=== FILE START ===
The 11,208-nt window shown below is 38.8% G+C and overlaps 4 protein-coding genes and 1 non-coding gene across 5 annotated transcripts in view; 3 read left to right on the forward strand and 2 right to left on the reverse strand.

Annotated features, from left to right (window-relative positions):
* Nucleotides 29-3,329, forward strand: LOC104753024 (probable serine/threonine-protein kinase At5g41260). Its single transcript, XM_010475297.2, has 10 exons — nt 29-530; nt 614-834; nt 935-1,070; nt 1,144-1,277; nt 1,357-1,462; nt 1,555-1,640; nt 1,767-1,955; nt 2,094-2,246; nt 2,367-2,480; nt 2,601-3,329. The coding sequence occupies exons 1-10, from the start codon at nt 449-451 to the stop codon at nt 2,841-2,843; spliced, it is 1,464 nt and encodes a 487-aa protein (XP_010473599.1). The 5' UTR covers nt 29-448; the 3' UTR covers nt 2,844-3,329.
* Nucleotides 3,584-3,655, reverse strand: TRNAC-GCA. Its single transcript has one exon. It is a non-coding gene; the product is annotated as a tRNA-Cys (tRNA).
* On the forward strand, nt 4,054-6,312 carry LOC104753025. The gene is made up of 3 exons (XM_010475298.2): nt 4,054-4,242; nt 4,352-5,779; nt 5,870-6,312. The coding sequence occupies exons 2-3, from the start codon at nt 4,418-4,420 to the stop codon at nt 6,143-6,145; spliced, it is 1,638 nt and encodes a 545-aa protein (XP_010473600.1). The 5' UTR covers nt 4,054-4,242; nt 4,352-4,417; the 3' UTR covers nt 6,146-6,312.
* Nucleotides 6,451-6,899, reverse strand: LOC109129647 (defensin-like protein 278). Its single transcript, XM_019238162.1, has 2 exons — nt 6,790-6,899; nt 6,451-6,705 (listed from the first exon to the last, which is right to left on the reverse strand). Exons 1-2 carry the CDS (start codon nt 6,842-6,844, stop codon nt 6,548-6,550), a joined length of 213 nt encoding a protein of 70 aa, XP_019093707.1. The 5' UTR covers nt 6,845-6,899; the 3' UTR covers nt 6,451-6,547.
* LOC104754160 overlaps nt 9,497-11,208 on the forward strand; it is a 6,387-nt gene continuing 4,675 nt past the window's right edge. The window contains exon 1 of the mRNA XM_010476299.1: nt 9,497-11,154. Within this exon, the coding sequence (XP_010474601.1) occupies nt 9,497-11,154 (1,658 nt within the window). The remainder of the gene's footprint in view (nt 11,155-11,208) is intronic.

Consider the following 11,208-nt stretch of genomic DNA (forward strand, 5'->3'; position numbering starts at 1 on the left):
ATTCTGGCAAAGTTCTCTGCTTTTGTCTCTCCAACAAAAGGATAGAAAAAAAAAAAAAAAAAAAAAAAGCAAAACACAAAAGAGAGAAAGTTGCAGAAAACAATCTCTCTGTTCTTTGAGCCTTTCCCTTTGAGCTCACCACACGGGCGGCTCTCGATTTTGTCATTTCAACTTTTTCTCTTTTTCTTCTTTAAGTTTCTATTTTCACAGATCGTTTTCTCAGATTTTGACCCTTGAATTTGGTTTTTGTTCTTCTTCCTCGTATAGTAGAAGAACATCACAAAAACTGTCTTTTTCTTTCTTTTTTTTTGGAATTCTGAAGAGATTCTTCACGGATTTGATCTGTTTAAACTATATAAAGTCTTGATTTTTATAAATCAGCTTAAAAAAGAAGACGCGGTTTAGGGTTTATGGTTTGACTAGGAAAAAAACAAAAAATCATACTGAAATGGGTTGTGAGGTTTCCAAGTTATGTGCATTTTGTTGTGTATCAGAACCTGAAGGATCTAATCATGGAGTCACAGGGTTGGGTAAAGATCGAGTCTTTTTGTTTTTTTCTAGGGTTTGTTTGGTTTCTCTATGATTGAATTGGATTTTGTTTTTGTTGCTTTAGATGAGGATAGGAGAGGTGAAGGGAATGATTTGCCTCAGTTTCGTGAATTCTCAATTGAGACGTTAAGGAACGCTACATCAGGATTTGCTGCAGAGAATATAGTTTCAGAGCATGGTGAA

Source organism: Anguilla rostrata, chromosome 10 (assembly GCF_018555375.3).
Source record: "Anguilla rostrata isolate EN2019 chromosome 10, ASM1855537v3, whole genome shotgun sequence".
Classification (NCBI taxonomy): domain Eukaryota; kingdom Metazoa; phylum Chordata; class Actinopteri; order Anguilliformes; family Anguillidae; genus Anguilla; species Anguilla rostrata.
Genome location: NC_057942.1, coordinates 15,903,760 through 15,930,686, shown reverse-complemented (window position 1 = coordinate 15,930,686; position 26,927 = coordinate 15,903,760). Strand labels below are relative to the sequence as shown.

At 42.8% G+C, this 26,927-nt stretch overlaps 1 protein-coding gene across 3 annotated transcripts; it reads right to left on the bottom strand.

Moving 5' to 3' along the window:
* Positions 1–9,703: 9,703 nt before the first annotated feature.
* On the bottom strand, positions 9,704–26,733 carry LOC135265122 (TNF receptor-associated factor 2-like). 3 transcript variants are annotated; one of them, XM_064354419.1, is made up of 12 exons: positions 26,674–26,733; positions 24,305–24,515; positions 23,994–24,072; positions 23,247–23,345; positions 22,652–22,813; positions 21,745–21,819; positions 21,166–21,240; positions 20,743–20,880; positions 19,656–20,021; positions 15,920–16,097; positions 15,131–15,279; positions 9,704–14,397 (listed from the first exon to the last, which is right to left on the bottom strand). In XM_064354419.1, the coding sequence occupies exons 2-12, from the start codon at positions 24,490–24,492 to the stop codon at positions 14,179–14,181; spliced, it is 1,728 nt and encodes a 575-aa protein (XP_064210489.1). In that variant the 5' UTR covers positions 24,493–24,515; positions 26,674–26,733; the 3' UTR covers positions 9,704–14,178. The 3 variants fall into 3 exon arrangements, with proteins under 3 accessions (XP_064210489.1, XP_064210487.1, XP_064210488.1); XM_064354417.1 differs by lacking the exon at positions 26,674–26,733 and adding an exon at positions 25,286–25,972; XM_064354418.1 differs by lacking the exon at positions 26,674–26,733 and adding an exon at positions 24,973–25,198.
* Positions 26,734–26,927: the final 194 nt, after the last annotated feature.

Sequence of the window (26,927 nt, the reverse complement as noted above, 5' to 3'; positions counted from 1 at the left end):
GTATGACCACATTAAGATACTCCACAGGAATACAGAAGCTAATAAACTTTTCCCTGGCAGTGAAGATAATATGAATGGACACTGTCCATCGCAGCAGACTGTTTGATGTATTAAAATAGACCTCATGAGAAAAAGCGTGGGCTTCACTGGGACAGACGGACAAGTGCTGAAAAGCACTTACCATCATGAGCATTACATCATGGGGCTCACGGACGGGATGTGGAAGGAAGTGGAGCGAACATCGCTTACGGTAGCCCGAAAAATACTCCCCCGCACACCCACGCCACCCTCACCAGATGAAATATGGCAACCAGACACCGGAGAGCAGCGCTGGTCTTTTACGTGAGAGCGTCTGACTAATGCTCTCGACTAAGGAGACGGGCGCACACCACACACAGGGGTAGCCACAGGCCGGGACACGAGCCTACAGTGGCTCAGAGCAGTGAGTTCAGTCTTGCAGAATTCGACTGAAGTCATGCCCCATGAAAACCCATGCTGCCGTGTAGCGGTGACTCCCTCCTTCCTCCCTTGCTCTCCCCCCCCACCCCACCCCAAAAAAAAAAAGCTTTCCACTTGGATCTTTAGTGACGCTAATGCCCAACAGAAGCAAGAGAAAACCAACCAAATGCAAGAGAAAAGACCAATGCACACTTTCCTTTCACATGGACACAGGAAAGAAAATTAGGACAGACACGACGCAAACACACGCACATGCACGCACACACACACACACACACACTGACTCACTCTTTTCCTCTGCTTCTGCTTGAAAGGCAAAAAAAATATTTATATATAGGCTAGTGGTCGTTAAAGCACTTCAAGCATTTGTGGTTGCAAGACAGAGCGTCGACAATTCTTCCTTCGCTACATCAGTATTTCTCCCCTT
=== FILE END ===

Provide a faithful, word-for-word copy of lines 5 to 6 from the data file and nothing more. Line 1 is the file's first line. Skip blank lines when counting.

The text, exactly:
* On the forward strand, nt 4,054-6,312 carry LOC104753025. The gene is made up of 3 exons (XM_010475298.2): nt 4,054-4,242; nt 4,352-5,779; nt 5,870-6,312. The coding sequence occupies exons 2-3, from the start codon at nt 4,418-4,420 to the stop codon at nt 6,143-6,145; spliced, it is 1,638 nt and encodes a 545-aa protein (XP_010473600.1). The 5' UTR covers nt 4,054-4,242; nt 4,352-4,417; the 3' UTR covers nt 6,146-6,312.
* Nucleotides 6,451-6,899, reverse strand: LOC109129647 (defensin-like protein 278). Its single transcript, XM_019238162.1, has 2 exons — nt 6,790-6,899; nt 6,451-6,705 (listed from the first exon to the last, which is right to left on the reverse strand). Exons 1-2 carry the CDS (start codon nt 6,842-6,844, stop codon nt 6,548-6,550), a joined length of 213 nt encoding a protein of 70 aa, XP_019093707.1. The 5' UTR covers nt 6,845-6,899; the 3' UTR covers nt 6,451-6,547.